Social network technologies are a great place to start tackling this problem, given their ability to represent people and their actions as well as automate the sifting and prioritization of the streams of data they produce. Rather than a narrow-minded focus on measurement acquisition and data transport, test and measurement infrastructure must be conceived as a social network of people and things—a social network that enables the interaction of engineers, operators, managers, measurement devices, test stations, designs, and products to drive decisions that improve the quality of product design and production.

FIGURE 03: To get value out of the massive amounts of data collected in large-scale NoTs, we need to conceive test and measurement infrastructure as a social network of people and things—a social network bringing together engineers, operators, managers, measurement sensors, test stations and products under test to drive decisions that improve the quality of product design and production.

How do we bring this social test and measurement network to life?

  • Smart digital interfaces and cloud connectivity—Every participant in the NoT will need these. Digitization is driven deep into the sensors and actuators with smart interface behavior that is fully defined by software. For example, smart sensors and actuators offer digital interfaces, complementing raw measurement data with context, such as time or ambient conditions. Digital, software-defined interfaces are critical to making sensors and actuators intelligent and active participants in our social network of people and things.

  • Digital twins—Software representations of both the units under test (UUTs) and test systems, digital twins are the primary means to describe expected system behavior in a way that can be understood by computers. So, if either an engineer or an automated system wants to know if a UUT or test system is behaving correctly, one way to do so is to compare measurements against predictions fielded by these digital twins. In short, digital twin technology is crucial in making sense of all the data we generate and in automating the processes to do so.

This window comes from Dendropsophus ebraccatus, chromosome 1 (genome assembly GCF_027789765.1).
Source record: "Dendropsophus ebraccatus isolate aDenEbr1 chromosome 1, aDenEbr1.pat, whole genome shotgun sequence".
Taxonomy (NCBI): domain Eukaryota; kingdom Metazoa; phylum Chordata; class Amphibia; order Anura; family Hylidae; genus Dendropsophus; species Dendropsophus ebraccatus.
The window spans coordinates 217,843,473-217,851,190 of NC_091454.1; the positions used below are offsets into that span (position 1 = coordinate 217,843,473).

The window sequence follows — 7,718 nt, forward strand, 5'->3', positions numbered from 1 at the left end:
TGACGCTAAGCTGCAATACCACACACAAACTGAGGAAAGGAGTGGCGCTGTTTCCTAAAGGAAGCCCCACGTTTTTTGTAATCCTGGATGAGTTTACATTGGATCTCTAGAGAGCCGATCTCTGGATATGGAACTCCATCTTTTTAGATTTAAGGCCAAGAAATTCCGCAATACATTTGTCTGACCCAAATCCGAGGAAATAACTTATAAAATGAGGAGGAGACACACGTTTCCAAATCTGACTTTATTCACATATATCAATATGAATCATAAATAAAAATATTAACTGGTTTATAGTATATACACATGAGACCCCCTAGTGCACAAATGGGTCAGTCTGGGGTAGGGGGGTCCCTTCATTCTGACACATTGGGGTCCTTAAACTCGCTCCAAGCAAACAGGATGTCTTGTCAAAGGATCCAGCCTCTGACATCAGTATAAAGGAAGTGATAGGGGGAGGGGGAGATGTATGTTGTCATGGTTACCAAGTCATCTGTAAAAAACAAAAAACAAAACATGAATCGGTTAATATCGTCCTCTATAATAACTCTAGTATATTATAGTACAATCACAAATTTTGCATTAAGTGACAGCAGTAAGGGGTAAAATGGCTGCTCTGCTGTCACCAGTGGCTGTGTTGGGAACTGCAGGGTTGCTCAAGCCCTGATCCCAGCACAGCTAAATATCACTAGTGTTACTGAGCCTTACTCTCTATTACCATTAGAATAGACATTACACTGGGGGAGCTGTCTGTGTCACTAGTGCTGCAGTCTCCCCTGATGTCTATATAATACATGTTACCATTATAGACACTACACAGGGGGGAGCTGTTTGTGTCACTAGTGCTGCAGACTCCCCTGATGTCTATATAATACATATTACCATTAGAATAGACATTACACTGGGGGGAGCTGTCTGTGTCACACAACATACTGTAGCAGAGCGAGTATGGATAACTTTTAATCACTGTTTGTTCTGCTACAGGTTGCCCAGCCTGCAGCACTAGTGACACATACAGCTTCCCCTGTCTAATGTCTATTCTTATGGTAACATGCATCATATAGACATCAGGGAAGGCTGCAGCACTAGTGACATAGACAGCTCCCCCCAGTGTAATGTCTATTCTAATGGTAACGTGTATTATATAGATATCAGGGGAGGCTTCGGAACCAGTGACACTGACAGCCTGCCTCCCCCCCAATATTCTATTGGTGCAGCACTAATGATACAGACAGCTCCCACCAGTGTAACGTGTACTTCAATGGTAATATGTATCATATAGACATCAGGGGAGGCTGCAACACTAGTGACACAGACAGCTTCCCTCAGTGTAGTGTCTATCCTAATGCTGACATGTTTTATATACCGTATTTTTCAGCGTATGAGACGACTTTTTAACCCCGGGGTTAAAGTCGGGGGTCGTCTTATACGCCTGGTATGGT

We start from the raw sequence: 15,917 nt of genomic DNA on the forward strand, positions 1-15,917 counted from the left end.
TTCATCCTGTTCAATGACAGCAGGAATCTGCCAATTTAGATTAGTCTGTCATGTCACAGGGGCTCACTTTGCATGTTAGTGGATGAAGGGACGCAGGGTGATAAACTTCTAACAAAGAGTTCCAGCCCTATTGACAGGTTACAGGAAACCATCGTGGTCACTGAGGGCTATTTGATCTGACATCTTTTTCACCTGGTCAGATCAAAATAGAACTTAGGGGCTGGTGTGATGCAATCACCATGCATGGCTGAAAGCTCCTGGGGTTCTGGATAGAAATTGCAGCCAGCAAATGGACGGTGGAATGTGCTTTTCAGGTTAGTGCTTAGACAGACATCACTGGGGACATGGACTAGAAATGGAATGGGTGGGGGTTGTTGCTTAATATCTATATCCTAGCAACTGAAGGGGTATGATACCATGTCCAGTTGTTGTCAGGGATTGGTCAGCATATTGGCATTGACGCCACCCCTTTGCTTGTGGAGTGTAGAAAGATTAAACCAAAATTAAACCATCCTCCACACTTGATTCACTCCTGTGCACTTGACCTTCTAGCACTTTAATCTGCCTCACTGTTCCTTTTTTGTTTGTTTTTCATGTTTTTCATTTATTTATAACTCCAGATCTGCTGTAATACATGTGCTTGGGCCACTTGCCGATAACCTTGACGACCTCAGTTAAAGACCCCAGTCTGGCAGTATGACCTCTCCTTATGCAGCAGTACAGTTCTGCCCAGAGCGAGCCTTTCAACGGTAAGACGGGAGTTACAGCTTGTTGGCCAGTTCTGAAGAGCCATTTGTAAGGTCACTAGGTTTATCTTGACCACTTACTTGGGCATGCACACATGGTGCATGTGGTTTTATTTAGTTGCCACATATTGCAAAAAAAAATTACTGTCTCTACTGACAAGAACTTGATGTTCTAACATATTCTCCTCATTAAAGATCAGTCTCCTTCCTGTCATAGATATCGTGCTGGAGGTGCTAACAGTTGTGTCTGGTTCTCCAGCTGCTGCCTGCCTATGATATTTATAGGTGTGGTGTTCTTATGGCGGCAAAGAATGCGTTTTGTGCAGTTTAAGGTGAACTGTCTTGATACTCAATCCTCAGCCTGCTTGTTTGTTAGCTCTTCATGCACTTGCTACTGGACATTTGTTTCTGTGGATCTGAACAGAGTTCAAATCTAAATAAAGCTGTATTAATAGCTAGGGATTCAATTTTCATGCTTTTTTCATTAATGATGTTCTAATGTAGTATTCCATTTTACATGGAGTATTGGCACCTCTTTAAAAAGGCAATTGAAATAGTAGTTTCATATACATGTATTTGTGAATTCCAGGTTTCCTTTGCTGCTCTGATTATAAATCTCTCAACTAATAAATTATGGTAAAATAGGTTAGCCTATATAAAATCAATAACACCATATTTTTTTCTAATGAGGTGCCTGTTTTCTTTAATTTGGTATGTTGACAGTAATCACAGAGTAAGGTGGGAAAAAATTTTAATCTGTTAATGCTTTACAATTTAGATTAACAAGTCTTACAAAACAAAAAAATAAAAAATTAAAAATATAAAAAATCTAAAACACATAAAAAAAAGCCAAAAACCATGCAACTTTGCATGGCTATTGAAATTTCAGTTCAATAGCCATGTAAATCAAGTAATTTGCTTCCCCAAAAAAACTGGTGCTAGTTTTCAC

While this is not a comprehensive list, it does represent the foundational technology needed, and it’s heavily driven by software. At NI, we believe that to increase product, operational, and engineering performance, test can’t be stuck in the 20th century. Guided by this idea of test and measurement as a social, cross-functional, and scalable network of engineers, operators, managers, sensors, actuators, test stations, and UUTs, we invest heavily to develop our technology and platform, hone our skills, and foster our ecosystem to be a first-class leader in test engineering for the 21st century.